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     Aug 27, 2009
A country dividing
By Max Fraad Wolff

It is hard to make sense of economic news in the best of times. These are not the best of times. Much of the "good" news pertains to a relatively small cross-section of the United States. Much of the "bad" news involves reporting on widely suffered pain.
Housing market numbers perfectly illustrate this. We have been told for four months that we have/are turning the corner. Asset markets have been soaring. Spirits have clearly been lifted for many. The problem remains that improvement has been heavily concentrated in the upper tiers of the economy. These folks are over-represented in the media and public consciousness. Our celebrity worship, athlete obsession and overwhelming disinterest in real people's material conditions all speak to this.

The bottom 80% of Americans are suffering, their children are


suffering. People's lives and conditions are not getting better. Sooner or later, this produces disaster. The divergence of fortunes was a significant cause of the great crash from 2007-2009.

On August 21, The National Association of Realtors (NAR) released July existing home sales numbers. Existing home sales rose 5% over their July 2008 levels. This increase was led by condo and co-op purchases. Almost one of every three homes sold was sold out of foreclosure or deep distress. The average home price declined by a massive 15% to $178,000 from $210,000. On this news, stock prices soared. Major US indexes added to their recent gains with surges of over 1.25% across Friday, August 21.

Foreclosure rates soared 32% between July 2008 and July 2009. One in every 154 homes in Florida is in the foreclosure process; one in every 123 homes in California is in the foreclosure process; one in every 56 homes in Nevada is in foreclosure; 361,000 households received foreclosure notices in July 2009. As of May 2009, nearly 35 million Americans were receiving food stamps, a record. Much of this pain is driven by the dismal employment situation.

Fifteen states and the District of Columbia reported jobless rates of at least 10.0% in July. Michigan continued to have the highest unemployment rate among the states, at 15.0%. Rhode Island recorded the next highest rate at 12.7%, followed by Nevada, 12.5%; California and Oregon, 11.9% each; and South Carolina, 11.8%. The rates in California, Nevada, and Rhode Island set new series highs, along with the rate in Georgia (10.3%), according to the Bureau of Labor Statistics on August 21.

Yes, we saw great success in the cash-for-clunkers program. Americans are flocking to buy new cars and some new condos, homes and co-ops with low interest rates and government discounts. No, this does not address the problems of the mass of unemployed people in the country. We are seeing those with decent credit, employment and faith take advantage of historically cheap interest rates and taxpayer-assisted low prices.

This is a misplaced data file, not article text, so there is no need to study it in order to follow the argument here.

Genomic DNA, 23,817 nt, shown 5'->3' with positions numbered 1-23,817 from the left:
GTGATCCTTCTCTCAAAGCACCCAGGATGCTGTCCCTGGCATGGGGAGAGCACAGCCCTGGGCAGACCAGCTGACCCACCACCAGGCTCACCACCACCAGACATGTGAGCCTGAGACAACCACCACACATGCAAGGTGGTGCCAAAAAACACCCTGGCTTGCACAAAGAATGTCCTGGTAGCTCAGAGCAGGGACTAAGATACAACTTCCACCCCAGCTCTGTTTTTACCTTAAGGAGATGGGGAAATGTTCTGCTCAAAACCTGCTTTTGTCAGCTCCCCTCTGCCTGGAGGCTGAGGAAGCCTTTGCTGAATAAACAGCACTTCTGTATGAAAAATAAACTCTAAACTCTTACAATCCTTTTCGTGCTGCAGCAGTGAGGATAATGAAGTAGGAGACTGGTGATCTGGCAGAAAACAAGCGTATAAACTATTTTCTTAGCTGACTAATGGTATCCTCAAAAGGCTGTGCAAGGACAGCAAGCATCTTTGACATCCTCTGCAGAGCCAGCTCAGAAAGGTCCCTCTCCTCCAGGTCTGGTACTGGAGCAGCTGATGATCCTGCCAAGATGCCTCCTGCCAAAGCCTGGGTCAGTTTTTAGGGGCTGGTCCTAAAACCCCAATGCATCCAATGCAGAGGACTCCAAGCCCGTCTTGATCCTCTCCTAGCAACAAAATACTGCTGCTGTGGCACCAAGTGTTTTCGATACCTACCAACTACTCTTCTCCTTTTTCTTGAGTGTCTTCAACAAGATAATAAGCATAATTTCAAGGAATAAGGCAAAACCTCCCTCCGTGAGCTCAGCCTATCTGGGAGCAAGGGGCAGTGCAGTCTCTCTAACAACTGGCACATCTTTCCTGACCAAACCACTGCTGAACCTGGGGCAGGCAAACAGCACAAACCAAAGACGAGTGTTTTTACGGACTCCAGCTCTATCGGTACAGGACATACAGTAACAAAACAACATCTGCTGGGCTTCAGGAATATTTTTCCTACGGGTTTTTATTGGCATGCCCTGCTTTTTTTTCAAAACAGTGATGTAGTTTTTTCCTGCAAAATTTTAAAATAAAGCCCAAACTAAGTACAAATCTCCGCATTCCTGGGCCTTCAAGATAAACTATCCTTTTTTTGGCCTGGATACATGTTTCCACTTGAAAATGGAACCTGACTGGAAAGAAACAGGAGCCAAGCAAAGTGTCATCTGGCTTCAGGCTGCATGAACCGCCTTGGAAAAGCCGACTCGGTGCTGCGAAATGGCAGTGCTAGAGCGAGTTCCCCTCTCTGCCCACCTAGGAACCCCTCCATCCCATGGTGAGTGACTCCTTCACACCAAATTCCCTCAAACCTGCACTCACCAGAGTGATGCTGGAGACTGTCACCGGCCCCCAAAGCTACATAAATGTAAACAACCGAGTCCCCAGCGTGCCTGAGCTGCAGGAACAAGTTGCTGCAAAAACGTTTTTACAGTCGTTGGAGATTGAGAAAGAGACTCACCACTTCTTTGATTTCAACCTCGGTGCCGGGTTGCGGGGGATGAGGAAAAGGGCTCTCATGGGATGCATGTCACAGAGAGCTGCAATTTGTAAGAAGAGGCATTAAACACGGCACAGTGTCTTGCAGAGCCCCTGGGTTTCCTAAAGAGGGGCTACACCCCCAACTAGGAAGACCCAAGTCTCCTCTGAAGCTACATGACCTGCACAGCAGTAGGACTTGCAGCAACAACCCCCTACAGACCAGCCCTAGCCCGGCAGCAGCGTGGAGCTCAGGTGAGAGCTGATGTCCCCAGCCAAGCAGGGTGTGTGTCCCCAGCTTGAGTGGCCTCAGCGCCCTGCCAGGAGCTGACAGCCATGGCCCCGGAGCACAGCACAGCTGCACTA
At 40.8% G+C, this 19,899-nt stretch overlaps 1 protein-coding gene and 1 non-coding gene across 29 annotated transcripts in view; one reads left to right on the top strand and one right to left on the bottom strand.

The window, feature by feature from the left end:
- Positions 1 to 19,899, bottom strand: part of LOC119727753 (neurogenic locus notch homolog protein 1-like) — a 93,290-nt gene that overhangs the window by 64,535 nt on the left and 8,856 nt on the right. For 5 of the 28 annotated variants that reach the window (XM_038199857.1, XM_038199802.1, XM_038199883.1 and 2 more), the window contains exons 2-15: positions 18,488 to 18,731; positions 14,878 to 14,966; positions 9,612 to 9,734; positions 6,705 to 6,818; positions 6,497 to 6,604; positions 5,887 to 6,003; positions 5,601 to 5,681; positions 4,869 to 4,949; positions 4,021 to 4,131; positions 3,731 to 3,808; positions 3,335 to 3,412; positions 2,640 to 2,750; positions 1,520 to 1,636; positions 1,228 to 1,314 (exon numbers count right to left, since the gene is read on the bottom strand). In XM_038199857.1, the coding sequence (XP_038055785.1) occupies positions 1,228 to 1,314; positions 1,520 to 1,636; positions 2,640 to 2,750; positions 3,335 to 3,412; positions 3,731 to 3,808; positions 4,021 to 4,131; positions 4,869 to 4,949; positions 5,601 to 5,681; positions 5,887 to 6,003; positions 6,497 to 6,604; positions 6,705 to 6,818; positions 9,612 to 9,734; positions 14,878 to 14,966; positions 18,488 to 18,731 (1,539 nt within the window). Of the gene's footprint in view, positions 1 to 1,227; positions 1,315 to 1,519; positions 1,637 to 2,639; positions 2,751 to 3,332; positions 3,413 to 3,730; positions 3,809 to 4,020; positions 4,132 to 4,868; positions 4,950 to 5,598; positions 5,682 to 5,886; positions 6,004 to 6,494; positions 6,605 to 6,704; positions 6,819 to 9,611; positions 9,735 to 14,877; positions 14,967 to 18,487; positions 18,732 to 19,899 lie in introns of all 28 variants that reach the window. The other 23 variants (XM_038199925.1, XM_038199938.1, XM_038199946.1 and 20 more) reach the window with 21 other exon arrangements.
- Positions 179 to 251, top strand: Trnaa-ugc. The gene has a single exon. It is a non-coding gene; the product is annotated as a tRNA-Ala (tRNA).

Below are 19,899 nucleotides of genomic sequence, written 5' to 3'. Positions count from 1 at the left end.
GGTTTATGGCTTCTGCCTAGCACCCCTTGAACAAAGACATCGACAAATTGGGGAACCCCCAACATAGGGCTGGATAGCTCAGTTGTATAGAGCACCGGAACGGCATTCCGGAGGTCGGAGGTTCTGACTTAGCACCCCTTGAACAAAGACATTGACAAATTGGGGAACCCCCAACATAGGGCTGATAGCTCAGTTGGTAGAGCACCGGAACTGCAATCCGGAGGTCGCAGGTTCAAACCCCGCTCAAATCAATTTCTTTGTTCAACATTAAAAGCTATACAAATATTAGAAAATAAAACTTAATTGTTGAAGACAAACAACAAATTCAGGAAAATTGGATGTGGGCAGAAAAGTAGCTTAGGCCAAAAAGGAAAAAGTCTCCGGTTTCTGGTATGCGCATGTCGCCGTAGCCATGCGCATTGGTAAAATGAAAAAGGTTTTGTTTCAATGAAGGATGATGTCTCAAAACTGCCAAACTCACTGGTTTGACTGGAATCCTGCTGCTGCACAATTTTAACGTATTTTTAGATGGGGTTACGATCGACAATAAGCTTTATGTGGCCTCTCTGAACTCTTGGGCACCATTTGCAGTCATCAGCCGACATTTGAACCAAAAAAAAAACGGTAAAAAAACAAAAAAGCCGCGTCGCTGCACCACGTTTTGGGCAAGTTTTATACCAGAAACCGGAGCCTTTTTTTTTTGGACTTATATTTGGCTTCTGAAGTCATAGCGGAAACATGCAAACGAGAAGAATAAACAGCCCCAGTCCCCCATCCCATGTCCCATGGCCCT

These programs leave out tens of thousands for every American they include. The poorest Americans and the mass of Americans get little benefit. If you still own a house, plunging prices and 9.4 months of unsold homes in inventory are bad news.

A recently released study from Bankrate (Bankrate.com, Families and Finance) reveals that more than one in four Americans owes more on their home than it is worth. Falling prices are terrible news for tens of millions of families. A falling rate of unemployment growth is cold comfort for the 247,000 newly unemployed Americans in July. Discounts on new cars and homes don't help those with low credit scores, no jobs and foreclosure notices. These millions can't buy new homes or cars.

Between July 02, 2009 and August 21, 2009 the S&P 500 share index increased by 111 points, or 12.4%. The S&P 500 is the broadest and most widely used measure of overall US stock performance. Thus, wealth has begun to recover from the devastation of last year.

The wisdom and sustainability of the recent global market run is an issue for another column. Rapidly slowing declines in the macro economy and huge doses of help have led more affluent Americans to feel better. Those feeling better are concentrated in the higher income and wealth reaches. Middle income families have one significant asset, the home.

The average American now owns only 41.4% of their home. These bank-owned homes have been tumbling in value. As the value falls, the debt remains and middle class Americans see their wealth decline. Lower-income Americans own nothing. Lower- and middle-income Americans live on income from jobs and wages. We have 9.4% national unemployment and real wages were flat last month.

The trend toward greater inequality has grown through the past four months of the downturn. This is creating a growing disconnect between optimistic news stories and the realities in American homes. This also challenges belief in a sustainable recovery.

From September 2008 through March 2009, wealth, assets and our financial system were battered. Many felt they were not directly vulnerable. They were wrong. Between March and the present, wealth and assets have rallied as millions suffer. Those who think this can continue are wrong. Neither is sustainable without broad improvement.

This year we will deficit-spend more than US$1.5 trillion. We will likely see positive gross domestic product numbers for a quarter or two. That won't put folks back to work or make home payments affordable. We need structural economic reform to help sustainable grow and bridge the yawning gap between the two national economies forming inside America.

Max Fraad Wolff is a doctoral candidate in economics at the University of Massachusetts, Amherst, and editor of the website GlobalMacroScope .

(Copyright 2009 Max Fraad Wolff.)

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(24 hours to 11:59pm ET, Aug 25, 2009)



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